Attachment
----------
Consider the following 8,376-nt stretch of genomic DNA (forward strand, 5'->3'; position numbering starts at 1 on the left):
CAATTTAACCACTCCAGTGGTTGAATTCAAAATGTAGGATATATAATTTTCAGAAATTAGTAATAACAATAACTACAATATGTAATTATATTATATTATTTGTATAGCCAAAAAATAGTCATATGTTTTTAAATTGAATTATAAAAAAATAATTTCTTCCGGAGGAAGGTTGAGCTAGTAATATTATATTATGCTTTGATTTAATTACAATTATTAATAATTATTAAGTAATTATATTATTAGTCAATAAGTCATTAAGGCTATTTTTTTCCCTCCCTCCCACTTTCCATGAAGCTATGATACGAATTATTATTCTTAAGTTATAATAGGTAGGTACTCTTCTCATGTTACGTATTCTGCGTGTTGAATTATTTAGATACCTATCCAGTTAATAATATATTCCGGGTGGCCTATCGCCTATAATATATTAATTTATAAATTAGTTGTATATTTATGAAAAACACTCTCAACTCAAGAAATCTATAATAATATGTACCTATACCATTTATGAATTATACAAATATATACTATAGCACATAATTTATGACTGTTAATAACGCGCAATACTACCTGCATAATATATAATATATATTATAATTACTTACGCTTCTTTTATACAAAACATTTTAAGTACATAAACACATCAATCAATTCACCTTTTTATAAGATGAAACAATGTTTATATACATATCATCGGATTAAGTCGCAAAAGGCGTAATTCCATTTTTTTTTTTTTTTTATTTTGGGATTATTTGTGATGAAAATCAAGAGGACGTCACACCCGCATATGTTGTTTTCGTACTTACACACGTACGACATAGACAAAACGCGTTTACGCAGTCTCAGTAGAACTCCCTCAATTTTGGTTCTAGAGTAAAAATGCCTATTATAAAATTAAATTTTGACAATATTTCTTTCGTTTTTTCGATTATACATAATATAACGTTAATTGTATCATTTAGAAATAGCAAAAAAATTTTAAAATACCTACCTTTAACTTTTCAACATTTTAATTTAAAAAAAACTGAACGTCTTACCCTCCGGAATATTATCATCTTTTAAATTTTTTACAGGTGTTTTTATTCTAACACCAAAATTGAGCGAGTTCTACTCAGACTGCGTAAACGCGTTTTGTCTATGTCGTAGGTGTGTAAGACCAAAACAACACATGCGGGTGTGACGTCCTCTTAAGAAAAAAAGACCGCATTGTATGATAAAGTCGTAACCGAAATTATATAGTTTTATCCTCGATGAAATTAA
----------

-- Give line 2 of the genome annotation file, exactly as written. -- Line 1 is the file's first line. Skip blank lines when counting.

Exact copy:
CAATTTAACCACTCCAGTGGTTGAATTCAAAATGTAGGATATATAATTTTCAGAAATTAGTAATAACAATAACTACAATATGTAATTATATTATATTATTTGTATAGCCAAAAAATAGTCATATGTTTTTAAATTGAATTATAAAAAAATAATTTCTTCCGGAGGAAGGTTGAGCTAGTAATATTATATTATGCTTTGATTTAATTACAATTATTAATAATTATTAAGTAATTATATTATTAGTCAATAAGTCATTAAGGCTATTTTTTTCCCTCCCTCCCACTTTCCATGAAGCTATGATACGAATTATTATTCTTAAGTTATAATAGGTAGGTACTCTTCTCATGTTACGTATTCTGCGTGTTGAATTATTTAGATACCTATCCAGTTAATAATATATTCCGGGTGGCCTATCGCCTATAATATATTAATTTATAAATTAGTTGTATATTTATGAAAAACACTCTCAACTCAAGAAATCTATAATAATATGTACCTATACCATTTATGAATTATACAAATATATACTATAGCACATAATTTATGACTGTTAATAACGCGCAATACTACCTGCATAATATATAATATATATTATAATTACTTACGCTTCTTTTATACAAAACATTTTAAGTACATAAACACATCAATCAATTCACCTTTTTATAAGATGAAACAATGTTTATATACATATCATCGGATTAAGTCGCAAAAGGCGTAATTCCATTTTTTTTTTTTTTTTATTTTGGGATTATTTGTGATGAAAATCAAGAGGACGTCACACCCGCATATGTTGTTTTCGTACTTACACACGTACGACATAGACAAAACGCGTTTACGCAGTCTCAGTAGAACTCCCTCAATTTTGGTTCTAGAGTAAAAATGCCTATTATAAAATTAAATTTTGACAATATTTCTTTCGTTTTTTCGATTATACATAATATAACGTTAATTGTATCATTTAGAAATAGCAAAAAAATTTTAAAATACCTACCTTTAACTTTTCAACATTTTAATTTAAAAAAAACTGAACGTCTTACCCTCCGGAATATTATCATCTTTTAAATTTTTTACAGGTGTTTTTATTCTAACACCAAAATTGAGCGAGTTCTACTCAGACTGCGTAAACGCGTTTTGTCTATGTCGTAGGTGTGTAAGACCAAAACAACACATGCGGGTGTGACGTCCTCTTAAGAAAAAAAGACCGCATTGTATGATAAAGTCGTAACCGAAATTATATAGTTTTATCCTCGATGAAATTAA